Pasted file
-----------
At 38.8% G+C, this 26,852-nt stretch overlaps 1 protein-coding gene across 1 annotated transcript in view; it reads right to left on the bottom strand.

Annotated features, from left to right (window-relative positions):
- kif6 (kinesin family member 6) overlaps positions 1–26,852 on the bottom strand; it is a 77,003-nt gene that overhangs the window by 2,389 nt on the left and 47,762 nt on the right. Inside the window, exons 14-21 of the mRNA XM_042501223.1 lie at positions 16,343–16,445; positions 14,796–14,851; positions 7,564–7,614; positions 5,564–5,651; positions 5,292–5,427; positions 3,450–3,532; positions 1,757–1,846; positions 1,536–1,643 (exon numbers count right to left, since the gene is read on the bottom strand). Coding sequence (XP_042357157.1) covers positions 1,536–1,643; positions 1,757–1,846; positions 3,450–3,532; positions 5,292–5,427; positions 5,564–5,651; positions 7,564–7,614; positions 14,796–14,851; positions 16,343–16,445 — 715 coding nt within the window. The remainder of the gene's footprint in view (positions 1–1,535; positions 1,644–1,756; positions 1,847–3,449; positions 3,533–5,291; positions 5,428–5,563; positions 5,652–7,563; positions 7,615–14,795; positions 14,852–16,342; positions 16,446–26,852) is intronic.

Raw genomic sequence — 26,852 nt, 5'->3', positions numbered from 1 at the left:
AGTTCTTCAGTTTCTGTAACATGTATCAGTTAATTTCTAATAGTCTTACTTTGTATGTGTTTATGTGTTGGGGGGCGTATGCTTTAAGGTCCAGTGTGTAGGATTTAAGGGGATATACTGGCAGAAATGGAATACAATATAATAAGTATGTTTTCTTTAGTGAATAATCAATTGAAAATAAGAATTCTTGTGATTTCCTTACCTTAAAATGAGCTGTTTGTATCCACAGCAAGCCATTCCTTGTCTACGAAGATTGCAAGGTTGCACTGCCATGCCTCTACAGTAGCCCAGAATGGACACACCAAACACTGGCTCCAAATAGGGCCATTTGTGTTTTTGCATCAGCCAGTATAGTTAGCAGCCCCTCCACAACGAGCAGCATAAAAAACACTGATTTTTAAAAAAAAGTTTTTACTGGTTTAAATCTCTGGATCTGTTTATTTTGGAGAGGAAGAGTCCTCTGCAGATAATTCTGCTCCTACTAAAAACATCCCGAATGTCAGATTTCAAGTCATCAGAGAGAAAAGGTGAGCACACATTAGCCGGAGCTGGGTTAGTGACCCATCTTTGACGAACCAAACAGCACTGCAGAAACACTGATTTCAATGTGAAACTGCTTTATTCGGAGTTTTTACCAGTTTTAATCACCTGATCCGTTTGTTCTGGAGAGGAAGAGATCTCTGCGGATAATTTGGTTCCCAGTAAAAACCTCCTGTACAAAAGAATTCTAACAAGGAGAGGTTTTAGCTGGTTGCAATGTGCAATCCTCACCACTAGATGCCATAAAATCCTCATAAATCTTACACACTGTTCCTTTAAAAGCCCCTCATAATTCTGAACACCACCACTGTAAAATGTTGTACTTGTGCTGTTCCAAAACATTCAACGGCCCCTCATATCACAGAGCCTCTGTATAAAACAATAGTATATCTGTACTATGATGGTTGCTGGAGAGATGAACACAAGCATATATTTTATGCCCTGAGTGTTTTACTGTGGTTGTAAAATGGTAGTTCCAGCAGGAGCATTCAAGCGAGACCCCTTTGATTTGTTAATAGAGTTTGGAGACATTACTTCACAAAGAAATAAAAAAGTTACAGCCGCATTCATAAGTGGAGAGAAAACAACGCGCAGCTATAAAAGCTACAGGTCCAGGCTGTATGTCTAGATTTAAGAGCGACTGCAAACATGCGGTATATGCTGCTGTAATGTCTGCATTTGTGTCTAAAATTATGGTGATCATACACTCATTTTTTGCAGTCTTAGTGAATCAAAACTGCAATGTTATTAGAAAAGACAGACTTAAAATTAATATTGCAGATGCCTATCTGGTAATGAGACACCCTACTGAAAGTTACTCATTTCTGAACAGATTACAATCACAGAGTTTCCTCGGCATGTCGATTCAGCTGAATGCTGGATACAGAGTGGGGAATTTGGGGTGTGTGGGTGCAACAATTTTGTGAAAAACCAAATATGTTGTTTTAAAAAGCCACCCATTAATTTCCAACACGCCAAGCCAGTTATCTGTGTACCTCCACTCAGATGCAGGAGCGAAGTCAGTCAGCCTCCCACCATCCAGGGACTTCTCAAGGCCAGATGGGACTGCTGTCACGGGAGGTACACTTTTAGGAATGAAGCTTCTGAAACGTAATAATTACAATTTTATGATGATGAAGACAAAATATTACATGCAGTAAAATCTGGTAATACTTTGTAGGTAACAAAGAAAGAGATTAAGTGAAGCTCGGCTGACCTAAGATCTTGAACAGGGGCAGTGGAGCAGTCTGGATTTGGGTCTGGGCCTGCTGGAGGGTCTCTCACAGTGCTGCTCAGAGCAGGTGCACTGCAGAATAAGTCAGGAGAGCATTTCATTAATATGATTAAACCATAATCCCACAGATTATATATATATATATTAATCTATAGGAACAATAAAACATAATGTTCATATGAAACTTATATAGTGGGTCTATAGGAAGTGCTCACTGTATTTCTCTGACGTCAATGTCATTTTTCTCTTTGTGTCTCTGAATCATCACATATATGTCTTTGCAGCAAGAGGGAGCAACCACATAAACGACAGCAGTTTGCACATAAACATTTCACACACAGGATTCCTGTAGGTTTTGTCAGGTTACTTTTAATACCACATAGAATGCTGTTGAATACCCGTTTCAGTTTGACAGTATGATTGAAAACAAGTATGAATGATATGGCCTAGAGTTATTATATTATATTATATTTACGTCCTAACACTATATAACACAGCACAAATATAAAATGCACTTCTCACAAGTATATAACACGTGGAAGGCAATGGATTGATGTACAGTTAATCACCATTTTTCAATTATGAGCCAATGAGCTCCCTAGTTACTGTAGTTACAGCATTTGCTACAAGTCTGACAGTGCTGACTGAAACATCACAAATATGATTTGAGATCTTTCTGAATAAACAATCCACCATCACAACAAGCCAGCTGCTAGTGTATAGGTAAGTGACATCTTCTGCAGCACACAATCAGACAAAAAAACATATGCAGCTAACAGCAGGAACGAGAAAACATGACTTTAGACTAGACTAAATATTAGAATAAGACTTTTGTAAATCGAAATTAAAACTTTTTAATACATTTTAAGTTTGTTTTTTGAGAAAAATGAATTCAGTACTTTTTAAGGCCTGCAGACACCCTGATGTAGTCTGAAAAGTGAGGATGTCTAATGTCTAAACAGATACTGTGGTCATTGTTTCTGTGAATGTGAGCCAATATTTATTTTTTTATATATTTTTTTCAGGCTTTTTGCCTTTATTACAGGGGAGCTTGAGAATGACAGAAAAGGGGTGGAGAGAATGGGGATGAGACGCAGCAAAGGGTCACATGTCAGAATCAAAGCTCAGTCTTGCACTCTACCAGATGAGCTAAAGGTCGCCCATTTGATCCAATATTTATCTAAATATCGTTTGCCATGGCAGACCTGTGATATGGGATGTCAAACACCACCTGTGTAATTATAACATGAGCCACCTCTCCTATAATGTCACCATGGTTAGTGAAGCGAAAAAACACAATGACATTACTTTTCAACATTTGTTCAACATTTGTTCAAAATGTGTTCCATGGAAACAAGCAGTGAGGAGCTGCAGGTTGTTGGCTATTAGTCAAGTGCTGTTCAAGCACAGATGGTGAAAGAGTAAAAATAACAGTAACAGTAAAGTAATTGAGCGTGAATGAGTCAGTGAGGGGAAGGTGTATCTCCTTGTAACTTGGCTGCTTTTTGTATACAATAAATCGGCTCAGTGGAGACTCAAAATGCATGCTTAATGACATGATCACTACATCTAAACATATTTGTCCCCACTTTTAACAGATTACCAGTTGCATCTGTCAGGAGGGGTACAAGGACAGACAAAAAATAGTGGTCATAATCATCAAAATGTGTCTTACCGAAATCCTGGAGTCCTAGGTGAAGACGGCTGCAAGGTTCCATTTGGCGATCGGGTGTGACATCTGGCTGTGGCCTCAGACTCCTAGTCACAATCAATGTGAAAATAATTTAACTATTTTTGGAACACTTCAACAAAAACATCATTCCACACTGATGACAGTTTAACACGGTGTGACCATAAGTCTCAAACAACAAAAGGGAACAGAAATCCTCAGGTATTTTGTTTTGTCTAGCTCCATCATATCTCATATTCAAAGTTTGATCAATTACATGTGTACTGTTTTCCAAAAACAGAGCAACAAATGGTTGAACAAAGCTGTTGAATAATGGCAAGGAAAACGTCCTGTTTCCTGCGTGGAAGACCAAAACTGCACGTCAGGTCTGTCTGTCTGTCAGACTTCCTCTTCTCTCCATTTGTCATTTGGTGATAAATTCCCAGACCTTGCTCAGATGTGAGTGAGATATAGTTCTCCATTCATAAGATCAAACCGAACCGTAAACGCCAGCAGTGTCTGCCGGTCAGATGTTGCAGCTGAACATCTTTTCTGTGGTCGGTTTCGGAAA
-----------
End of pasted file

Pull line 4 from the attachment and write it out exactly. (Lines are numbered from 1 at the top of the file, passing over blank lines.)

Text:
Raw genomic sequence — 26,852 nt, 5'->3', positions numbered from 1 at the left: